January through December, for years on end, I was reading, watching, listening, and then writing or talking about deer hunting every single day. My time in the field was extreme too. I wanted to be scouting, prepping, or actually hunting every single possible hour I could for as many days as I could possibly slip away. My then-girlfriend, now wife, could attest to this and to the fact that this not only burned me out but very nearly ended our relationship too.
As the cliche goes, you can have too much of a good thing. I have repeatedly bumped into that reality over the years but rarely learned my lesson. Somewhere along the way, hunting shifted from something I simply loved to do to a mission I felt obligated to pursue at all costs, at all times. Twenty-one days in a row? Thirteen hours in a tree? Nine different states? Too much was never enough.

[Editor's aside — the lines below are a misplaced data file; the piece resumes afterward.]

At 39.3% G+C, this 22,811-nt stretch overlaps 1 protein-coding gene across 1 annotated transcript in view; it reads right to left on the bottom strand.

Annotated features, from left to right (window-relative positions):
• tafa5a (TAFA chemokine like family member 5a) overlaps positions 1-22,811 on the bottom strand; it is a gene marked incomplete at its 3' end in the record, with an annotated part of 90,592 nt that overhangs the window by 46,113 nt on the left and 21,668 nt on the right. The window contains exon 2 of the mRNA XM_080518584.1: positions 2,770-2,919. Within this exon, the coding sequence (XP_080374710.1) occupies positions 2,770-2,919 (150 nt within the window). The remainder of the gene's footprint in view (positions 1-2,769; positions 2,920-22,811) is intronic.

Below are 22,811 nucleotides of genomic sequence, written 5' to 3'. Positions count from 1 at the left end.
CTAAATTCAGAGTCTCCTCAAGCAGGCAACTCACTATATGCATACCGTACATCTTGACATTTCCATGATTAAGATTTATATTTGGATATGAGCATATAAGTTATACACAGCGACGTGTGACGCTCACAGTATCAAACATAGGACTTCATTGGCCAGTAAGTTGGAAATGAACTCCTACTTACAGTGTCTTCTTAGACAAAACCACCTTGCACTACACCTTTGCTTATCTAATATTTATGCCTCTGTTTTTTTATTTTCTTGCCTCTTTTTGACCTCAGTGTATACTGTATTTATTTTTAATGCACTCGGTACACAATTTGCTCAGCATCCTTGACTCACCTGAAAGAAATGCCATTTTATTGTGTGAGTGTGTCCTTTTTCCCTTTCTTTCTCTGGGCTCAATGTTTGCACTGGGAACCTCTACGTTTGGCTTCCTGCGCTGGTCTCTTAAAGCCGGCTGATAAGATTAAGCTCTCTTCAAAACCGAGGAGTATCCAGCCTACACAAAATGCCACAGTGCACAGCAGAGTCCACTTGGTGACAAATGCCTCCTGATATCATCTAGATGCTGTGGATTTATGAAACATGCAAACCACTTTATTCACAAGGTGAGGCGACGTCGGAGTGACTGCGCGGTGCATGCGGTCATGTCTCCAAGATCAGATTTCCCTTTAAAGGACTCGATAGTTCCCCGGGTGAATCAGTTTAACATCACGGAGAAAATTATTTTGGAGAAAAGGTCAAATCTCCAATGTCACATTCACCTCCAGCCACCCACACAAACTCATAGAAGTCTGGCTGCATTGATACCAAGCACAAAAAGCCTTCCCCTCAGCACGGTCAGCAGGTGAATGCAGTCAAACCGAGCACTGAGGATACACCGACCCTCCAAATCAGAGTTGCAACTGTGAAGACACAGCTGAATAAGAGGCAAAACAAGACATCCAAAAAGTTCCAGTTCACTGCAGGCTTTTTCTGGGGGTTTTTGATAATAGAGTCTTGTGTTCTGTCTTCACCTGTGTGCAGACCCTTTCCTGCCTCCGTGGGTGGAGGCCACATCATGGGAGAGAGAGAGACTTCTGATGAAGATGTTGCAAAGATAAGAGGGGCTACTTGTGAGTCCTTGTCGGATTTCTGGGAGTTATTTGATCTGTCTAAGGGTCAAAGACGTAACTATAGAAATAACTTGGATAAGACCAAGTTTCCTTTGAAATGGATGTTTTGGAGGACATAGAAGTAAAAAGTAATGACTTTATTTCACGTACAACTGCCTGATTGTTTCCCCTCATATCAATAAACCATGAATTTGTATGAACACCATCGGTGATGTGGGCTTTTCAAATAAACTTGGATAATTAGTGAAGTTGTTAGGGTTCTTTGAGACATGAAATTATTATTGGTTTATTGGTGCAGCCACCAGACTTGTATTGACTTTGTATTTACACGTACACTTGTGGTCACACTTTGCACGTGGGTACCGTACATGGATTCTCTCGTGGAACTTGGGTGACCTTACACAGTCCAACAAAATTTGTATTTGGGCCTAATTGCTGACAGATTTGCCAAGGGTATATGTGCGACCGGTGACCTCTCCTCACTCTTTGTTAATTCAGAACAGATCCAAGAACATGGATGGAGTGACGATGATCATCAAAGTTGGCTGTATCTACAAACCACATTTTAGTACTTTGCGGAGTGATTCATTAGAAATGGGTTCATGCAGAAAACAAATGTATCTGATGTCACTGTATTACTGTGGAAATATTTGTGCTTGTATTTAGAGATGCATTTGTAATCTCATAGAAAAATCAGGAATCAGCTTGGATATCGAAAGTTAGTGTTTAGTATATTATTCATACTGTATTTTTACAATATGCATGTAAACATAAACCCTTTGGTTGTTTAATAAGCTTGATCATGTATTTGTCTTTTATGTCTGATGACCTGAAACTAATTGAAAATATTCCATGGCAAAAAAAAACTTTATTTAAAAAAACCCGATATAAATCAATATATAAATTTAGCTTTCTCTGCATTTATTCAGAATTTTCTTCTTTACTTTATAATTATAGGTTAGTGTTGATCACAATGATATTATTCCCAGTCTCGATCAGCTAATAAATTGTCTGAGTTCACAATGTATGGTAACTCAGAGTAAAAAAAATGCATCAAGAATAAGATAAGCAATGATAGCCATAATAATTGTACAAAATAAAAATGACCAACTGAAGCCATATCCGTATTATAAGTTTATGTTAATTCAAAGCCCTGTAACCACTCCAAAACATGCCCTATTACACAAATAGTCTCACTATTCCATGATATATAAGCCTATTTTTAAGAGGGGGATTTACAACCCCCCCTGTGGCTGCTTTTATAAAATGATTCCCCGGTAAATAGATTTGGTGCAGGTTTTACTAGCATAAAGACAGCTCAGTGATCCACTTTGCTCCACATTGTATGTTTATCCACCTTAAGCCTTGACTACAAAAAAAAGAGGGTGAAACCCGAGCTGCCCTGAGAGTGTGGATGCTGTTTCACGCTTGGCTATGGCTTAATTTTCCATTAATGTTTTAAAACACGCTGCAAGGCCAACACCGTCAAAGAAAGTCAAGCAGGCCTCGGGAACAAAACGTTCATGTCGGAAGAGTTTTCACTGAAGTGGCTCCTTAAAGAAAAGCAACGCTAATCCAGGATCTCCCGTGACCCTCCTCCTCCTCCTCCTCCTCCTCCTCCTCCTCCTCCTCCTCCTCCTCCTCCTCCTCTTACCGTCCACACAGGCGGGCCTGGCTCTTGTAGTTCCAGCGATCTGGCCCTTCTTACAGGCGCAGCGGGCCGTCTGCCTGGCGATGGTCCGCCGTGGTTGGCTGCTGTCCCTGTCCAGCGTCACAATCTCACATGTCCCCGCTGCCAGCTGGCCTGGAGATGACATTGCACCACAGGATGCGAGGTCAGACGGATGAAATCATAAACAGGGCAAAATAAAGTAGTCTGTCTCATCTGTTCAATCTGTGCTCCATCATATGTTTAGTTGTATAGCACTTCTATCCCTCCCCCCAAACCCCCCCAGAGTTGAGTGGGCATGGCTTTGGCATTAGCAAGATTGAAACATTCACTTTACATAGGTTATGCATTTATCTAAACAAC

Want to make deer hunting not fun? Go so hard and for so long that you burn yourself out and your loved ones too.
I let my hunting become all about the outcome. It's a personality trait of mine to be goal-oriented and achievement-focused. I like to pass the test, win the trophy, be the best, and I’m rarely satisfied if I don’t. It’s a drive that’s helpful in many ways but, here again, too much of anything can be a problem, especially when it comes to a pursuit like hunting.